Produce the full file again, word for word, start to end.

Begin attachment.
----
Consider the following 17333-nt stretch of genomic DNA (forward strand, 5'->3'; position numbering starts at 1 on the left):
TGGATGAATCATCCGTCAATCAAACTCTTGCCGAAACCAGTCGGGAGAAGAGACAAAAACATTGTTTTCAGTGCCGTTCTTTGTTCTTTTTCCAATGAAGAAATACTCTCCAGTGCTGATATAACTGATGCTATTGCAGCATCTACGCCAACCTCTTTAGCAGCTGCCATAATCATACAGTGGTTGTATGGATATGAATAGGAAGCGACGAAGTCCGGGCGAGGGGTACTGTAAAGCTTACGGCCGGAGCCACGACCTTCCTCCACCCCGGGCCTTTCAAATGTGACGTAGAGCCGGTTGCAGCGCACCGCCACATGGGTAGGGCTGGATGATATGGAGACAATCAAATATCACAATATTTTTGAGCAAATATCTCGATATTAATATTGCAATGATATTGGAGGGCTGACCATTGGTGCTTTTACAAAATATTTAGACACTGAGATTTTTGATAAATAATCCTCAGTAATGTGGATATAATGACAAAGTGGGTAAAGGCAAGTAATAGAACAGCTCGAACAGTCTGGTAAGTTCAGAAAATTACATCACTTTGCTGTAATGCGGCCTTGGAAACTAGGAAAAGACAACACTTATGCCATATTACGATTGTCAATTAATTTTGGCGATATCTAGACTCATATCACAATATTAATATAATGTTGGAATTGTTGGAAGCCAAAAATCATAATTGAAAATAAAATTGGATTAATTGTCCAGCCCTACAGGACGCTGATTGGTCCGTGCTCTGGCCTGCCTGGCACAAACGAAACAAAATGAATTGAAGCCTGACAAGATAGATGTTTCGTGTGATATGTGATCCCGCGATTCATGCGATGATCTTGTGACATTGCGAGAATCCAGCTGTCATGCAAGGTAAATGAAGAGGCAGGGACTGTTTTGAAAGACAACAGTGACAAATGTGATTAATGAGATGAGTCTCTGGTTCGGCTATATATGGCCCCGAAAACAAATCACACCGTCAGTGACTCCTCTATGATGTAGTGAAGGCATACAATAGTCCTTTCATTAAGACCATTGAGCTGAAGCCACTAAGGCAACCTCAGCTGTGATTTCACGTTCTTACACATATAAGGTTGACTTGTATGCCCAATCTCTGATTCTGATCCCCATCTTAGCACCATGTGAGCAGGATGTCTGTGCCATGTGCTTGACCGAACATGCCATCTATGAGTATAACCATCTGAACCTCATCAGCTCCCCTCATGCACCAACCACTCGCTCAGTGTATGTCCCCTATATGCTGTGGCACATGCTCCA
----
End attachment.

Consider the following 17333-nt stretch of genomic DNA (forward strand, 5'->3'; position numbering starts at 1 on the left):
TGGATGAATCATCCGTCAATCAAACTCTTGCCGAAACCAGTCGGGAGAAGAGACAAAAACATTGTTTTCAGTGCCGTTCTTTGTTCTTTTTCCAATGAAGAAATACTCTCCAGTGCTGATATAACTGATGCTATTGCAGCATCTACGCCAACCTCTTTAGCAGCTGCCATAATCATACAGTGGTTGTATGGATATGAATAGGAAGCGACGAAGTCCGGGCGAGGGGTACTGTAAAGCTTACGGCCGGAGCCACGACCTTCCTCCACCCCGGGCCTTTCAAATGTGACGTAGAGCCGGTTGCAGCGCACCGCCACATGGGTAGGGCTGGATGATATGGAGACAATCAAATATCACAATATTTTTGAGCAAATATCTCGATATTAATATTGCAATGATATTGGAGGGCTGACCATTGGTGCTTTTACAAAATATTTAGACACTGAGATTTTTGATAAATAATCCTCAGTAATGTGGATATAATGACAAAGTGGGTAAAGGCAAGTAATAGAACAGCTCGAACAGTCTGGTAAGTTCAGAAAATTACATCACTTTGCTGTAATGCGGCCTTGGAAACTAGGAAAAGACAACACTTATGCCATATTACGATTGTCAATTAATTTTGGCGATATCTAGACTCATATCACAATATTAATATAATGTTGGAATTGTTGGAAGCCAAAAATCATAATTGAAAATAAAATTGGATTAATTGTCCAGCCCTACAGGACGCTGATTGGTCCGTGCTCTGGCCTGCCTGGCACAAACGAAACAAAATGAATTGAAGCCTGACAAGATAGATGTTTCGTGTGATATGTGATCCCGCGATTCATGCGATGATCTTGTGACATTGCGAGAATCCAGCTGTCATGCAAGGTAAATGAAGAGGCAGGGACTGTTTTGAAAGACAACAGTGACAAATGTGATTAATGAGATGAGTCTCTGGTTCGGCTATATATGGCCCCGAAAACAAATCACACCGTCAGTGACTCCTCTATGATGTAGTGAAGGCATACAATAGTCCTTTCATTAAGACCATTGAGCTGAAGCCACTAAGGCAACCTCAGCTGTGATTTCACGTTCTTACACATATAAGGTTGACTTGTATGCCCAATCTCTGATTCTGATCCCCATCTTAGCACCATGTGAGCAGGATGTCTGTGCCATGTGCTTGACCGAACATGCCATCTATGAGTATAACCATCTGAACCTCATCAGCTCCCCTCATGCACCAACCACTCGCTCAGTGTATGTCCCCTATATGCTGTGGCACATGCTCCA